The break or bridge is an effective tool to change the feeling of the song. It will often strip back elements of the track like removing the kick drum. It will often also have a building element within it that will lead to the next phrase. Changes to instruments or to the key help give this section a separate feel to the rest of the song.

Riser

A very common component of electronic dance music. This section will usually have an arpeggiating sound. It can build either down or up and can change in intensity. The next phrase following a Riser is usually a climax to the energy built. It’s often used before the main chorus section to help build tension.

Outro

This phrase tends to be like the Intro but in reverse. Main elements from the Verse and Chorus are progressively removed as the song unwinds. It’s used to give some time for the DJ to mix in the next track without all the energy disappearing.

Waveforms

Waveforms are another excellent way to identify a song’s structure. All the information visible in a waveform can be processed in the blink of an eye. The first thing to look out for are the low and high sections. The low section will represent a section of the song where there is no kick drum. The high sections will represent sections where a kick drum is present. These sections usually can give you a visual sign of some of the core phrases within a song.

Illustration of a waveform.

A waveform gives you an instant visual representation of a song’s structure.

When analysing your music within your DJ software you can use these highs and lows to identify key moments within a song. This can help speed up the process of assessing the song. You can jump to the main break to see how the song builds to its climax. It can also help in placing cue points efficiently.

Become familiar with the core sections and you’ll be able to identify whether a track will be suitable to mix into your current song.

Using EDM Song Structure When Mixing

Once you come to understand EDM song structure you can use it to enhance your mixing capabilities.

If you know where the outro phrase begins you can start the intro phrase of your next song for a smooth transition. This basic level of mixing will begin to bring in elements from the new track while the previous track begins to take out elements. This maintains a consistent level of energy as it builds to the new songs next phrase.

When mixing timing is critical for a smooth transition. You want the phrases to match up. This will result in a pleasant sounding and natural mix. The human ear and mind are very good at noticing patterns. If you mix outside of the phrases it will be noticeable even to a casual listener.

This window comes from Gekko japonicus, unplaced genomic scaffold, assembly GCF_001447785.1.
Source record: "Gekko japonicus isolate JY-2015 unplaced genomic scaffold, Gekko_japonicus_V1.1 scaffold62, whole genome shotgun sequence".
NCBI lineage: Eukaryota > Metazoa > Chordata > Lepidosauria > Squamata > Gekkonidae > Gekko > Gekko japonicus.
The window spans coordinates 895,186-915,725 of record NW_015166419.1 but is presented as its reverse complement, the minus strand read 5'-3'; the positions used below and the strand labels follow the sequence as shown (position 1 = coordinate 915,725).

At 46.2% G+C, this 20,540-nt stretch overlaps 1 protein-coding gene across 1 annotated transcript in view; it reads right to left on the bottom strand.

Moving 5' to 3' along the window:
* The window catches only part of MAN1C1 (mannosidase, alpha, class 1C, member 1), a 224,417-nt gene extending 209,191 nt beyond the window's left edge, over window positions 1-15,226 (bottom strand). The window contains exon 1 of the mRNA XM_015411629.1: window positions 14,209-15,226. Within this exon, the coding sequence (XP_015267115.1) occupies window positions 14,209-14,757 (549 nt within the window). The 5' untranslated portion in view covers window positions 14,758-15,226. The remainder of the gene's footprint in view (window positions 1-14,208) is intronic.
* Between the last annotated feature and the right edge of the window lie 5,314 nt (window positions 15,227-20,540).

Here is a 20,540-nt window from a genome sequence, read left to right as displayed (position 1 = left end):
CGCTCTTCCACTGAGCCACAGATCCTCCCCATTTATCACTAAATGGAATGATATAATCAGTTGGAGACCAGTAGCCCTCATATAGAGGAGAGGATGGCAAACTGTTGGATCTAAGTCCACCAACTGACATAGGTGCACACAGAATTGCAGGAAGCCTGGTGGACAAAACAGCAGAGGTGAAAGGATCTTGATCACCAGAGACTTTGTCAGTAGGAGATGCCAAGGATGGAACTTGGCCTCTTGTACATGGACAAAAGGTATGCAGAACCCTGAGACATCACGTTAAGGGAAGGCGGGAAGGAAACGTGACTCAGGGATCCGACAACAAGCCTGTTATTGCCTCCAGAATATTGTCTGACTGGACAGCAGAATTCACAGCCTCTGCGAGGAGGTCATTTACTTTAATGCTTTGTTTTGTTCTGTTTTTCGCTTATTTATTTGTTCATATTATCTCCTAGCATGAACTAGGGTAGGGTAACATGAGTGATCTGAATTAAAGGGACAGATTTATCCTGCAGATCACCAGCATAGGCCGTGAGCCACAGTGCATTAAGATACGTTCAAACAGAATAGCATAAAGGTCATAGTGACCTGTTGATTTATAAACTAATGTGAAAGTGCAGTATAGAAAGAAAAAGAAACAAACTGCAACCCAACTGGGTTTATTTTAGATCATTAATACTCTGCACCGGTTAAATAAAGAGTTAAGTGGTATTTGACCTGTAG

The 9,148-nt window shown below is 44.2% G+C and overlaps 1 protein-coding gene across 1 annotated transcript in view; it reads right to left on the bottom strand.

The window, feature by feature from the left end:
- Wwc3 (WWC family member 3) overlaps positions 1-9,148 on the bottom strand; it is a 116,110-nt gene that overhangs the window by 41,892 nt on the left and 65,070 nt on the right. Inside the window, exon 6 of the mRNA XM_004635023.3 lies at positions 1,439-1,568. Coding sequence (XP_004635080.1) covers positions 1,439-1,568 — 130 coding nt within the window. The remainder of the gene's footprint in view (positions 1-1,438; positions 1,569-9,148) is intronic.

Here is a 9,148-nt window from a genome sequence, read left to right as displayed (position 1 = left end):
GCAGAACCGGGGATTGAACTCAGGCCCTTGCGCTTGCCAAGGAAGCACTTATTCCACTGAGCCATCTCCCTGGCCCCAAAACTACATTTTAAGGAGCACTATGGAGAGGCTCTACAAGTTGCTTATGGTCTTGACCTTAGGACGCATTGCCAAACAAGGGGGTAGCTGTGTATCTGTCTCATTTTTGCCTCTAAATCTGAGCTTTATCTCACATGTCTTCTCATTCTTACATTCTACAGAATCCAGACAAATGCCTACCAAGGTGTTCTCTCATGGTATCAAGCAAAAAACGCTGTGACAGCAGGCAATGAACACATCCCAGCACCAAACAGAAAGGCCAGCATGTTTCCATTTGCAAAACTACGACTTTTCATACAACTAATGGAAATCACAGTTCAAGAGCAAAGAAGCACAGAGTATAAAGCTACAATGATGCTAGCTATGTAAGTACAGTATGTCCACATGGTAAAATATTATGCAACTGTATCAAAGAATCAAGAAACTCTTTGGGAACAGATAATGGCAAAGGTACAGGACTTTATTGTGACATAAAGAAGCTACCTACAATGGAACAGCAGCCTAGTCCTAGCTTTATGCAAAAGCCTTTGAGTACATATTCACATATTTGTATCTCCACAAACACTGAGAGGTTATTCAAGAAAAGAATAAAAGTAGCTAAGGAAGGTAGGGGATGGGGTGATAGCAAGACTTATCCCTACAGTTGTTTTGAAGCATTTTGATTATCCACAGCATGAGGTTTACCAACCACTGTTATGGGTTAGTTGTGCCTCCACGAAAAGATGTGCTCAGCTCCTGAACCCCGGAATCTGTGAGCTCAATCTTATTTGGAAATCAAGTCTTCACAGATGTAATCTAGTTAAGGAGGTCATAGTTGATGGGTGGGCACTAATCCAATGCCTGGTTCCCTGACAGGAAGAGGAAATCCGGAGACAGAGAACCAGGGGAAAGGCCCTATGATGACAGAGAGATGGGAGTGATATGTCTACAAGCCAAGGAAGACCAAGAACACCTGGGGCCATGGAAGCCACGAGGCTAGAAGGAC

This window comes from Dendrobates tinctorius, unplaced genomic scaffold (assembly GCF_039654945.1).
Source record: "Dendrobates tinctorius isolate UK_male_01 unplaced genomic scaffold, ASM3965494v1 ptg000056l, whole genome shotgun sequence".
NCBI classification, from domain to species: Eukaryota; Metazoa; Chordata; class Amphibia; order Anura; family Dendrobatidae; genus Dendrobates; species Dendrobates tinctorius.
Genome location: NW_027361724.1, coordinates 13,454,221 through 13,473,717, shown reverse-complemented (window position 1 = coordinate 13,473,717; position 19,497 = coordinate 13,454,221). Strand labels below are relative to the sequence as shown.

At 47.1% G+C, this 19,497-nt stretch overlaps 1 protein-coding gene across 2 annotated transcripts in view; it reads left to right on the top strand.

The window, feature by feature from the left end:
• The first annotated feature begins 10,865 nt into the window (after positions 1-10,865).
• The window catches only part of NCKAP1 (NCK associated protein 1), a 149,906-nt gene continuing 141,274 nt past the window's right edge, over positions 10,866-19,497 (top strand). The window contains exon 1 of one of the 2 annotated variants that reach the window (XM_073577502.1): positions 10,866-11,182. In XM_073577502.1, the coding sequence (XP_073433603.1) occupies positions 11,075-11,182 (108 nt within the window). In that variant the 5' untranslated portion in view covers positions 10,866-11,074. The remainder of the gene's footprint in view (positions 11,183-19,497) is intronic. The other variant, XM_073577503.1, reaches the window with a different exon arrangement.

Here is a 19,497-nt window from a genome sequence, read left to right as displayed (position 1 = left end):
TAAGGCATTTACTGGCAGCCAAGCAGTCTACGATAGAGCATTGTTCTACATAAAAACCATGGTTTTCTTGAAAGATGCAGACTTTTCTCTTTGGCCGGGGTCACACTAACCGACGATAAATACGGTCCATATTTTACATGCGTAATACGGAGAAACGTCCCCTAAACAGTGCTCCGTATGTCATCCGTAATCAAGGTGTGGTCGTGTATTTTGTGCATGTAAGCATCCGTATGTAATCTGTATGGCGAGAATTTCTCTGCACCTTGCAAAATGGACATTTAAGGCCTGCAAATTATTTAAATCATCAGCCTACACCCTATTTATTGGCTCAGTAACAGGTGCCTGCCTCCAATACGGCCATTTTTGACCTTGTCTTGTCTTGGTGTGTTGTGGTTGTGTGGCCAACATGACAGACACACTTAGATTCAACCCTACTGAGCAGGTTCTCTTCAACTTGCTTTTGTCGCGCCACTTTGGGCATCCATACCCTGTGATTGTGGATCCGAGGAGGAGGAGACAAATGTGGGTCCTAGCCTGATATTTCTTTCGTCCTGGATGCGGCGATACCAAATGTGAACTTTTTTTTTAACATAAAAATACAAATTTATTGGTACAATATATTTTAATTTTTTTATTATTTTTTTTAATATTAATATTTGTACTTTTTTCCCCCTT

Understanding the various phrases in your music can also open up the door to creative mixing. You can layer a vocal phrase over the top of a break or even another non-vocal chorus. This is the fundamental component of creating mashups. You can also begin mixing in a riser section towards the end of a chorus section to maintain energy. This way you’ll go from one high energy phrase straight into another.

Putting It All Together

You now know everything you need to be able to identify the basic structure of an EDM song. More importantly, you know how to use this information to create smoother mixes.

As you become more experienced you’ll come to recognise these change in phrases instinctively. When first starting out set cue points at major changes to help you see when new elements begin. Having these initial phrases set as cue points will help you mix at the appropriate time.

Photo of a DJ playing on a DJ controller.

Understanding EDM song structure will make your time on the decks more enjoyable.

Keep in mind that not all electronic music sticks to these patterns. Having the knowledge of the familiar elements to look for will help in identifying tracks that stray from the formula. You will then be more prepared for these tracks when you do come across them.

The most important thing to take away from this guide is to pay closer attention to the music you play. Each song will have clues to help identify certain segments in the structure of the song. Master identifying them and you’ll be well on your way to better mixes.

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Robert Calabrese

Robert Calabrese

I've loved electronic music since the age of 12. From listening to tapes on my walkman, buying CD's and now in digital format. As the music evolved so has my experience and I'm passionate about sharing my journey with you.